Background: As the application of next generation sequencing (NGS) is moving to earlier stages in the diagnostic pipeline for primary immunodeficiencies (PIDs), re-evaluation of its effectiveness is required. The aim of this study is to systematically review the diagnostic yield of NGS in PIDs. Methods: PubMed and Embase databases were searched for relevant studies. Studies were eligible when describing the use of NGS in patients that had previously been diagnosed with PID on clinical and/or laboratory findings. Relevant data on study characteristics, technological performance and diagnostic yield were extracted. Results: Fourteen studies were eligible for data extraction. Six studies described patient populations from specific PID subcategories. The remaining studies included patients with unsorted PIDs. The studies were based on populations from Italy, Iran, Turkey, Thailand, the Netherlands, Norway, Saudi Arabia, Sweden, the UK, and the USA. Eight studies used an array-based targeted gene panel, four used WES in combination with a PID filter, and two used both techniques. The mean reported reading depth ranged from 98 to 1337 times. Five studies described the sensitivity of the applied techniques, ranging from 83 to 100%, whereas specificity ranged from 45 to 99.9%. The percentage of patients who were genetically diagnosed ranged from 15 to 79%. Several studies described clinical implications of the genetic findings. Discussion: NGS has the ability to contribute significantly to the identification of molecular mechanisms in PID patients. The diagnostic yield highly depends on population and on the technical circumstances under which NGS is employed. Further research is needed to determine the exact diagnostic yield and clinical implications of NGS in patients with PID.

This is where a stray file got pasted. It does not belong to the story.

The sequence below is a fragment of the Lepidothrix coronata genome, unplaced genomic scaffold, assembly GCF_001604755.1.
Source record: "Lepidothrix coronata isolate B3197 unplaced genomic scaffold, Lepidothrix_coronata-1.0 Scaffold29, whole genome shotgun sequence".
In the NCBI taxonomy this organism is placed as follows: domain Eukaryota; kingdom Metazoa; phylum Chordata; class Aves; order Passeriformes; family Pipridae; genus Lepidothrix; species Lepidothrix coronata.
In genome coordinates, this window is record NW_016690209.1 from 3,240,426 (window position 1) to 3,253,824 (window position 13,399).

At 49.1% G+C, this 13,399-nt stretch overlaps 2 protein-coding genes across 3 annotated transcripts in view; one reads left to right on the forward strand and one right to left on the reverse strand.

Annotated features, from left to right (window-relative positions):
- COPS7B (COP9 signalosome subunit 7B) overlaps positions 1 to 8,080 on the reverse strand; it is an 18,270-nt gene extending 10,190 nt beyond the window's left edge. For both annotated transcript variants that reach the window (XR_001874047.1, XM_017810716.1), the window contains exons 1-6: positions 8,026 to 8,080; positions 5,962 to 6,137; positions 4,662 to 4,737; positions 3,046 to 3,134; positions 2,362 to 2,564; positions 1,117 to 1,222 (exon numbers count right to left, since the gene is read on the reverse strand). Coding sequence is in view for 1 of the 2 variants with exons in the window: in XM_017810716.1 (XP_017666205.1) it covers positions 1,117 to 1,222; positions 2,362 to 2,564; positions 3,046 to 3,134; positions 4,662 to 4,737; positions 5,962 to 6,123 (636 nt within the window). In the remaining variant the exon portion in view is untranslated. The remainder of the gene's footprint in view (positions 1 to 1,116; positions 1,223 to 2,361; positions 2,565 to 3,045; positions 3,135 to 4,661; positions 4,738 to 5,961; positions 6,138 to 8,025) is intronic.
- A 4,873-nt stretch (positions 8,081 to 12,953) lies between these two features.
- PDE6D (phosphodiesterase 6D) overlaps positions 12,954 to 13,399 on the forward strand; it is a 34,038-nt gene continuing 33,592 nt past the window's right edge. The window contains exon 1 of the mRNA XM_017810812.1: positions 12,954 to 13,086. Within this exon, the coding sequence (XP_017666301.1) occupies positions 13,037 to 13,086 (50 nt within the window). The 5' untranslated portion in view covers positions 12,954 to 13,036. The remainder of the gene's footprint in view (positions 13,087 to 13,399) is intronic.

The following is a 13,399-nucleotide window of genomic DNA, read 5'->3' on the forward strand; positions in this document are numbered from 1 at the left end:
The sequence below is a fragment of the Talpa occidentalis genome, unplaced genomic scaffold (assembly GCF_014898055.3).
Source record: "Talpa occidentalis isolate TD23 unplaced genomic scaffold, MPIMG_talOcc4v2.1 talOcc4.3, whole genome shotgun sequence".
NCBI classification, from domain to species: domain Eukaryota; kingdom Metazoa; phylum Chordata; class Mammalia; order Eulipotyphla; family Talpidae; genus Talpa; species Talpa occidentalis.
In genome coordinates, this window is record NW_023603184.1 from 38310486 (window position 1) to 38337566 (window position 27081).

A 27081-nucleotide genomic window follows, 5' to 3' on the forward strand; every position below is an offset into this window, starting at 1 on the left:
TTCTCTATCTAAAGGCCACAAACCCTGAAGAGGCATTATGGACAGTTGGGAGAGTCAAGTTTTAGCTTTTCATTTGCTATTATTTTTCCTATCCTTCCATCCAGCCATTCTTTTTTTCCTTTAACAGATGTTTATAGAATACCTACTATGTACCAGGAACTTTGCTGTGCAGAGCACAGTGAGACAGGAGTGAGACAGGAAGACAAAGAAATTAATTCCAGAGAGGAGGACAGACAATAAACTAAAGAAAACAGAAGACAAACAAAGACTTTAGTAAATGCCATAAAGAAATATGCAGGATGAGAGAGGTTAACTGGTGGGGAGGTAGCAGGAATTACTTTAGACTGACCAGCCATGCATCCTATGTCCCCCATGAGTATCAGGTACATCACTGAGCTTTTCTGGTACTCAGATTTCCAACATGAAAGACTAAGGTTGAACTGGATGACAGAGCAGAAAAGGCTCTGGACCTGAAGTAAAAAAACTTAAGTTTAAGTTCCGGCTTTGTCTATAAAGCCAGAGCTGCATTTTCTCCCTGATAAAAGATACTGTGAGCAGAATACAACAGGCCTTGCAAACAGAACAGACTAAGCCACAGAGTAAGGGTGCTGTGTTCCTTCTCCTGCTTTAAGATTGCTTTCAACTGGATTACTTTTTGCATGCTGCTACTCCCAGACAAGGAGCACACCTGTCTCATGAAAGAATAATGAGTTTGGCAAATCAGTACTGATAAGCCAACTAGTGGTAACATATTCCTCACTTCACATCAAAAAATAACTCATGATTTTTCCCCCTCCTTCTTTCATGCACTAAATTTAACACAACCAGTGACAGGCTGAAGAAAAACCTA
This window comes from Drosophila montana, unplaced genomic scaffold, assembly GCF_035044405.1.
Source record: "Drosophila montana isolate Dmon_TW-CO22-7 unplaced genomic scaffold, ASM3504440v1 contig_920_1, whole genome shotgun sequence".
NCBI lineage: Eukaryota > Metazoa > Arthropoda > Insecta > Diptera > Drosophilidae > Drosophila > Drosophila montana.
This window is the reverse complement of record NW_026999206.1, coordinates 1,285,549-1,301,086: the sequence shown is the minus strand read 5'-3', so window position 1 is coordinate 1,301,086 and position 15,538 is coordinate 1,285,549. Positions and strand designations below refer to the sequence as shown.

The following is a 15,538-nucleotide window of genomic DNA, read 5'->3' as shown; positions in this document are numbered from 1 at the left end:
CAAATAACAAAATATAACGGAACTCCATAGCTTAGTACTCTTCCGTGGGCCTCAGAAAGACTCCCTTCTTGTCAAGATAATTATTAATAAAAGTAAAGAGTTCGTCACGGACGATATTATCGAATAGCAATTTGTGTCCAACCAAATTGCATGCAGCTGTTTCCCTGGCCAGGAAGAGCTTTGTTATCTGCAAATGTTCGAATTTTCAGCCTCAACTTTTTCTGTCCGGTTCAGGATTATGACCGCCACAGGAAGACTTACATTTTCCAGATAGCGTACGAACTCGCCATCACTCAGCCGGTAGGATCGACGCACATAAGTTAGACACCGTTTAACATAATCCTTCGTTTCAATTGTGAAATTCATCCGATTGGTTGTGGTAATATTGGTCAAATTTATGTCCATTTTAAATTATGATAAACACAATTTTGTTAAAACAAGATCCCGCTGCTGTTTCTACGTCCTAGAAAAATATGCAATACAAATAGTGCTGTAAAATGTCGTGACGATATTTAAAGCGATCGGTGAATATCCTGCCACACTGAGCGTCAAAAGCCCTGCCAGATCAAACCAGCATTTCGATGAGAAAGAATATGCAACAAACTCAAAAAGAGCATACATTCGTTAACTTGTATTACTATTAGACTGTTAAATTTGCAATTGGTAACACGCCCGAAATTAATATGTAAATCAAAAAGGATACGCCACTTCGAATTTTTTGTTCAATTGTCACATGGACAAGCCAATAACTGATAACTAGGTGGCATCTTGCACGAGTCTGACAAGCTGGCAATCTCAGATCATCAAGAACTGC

Yska, H. A. F., Elsink, K., Kuijpers, T. W., Frederix, G. W. J., van Gijn, M. E., & van Montfrans, J. M. (2019). Diagnostic Yield of Next Generation Sequencing in Genetically Undiagnosed Patients with Primary Immunodeficiencies: a Systematic Review. Journal of clinical immunology, 39(6), 577-591. https://doi.org/10.1007/s10875-019-00656-x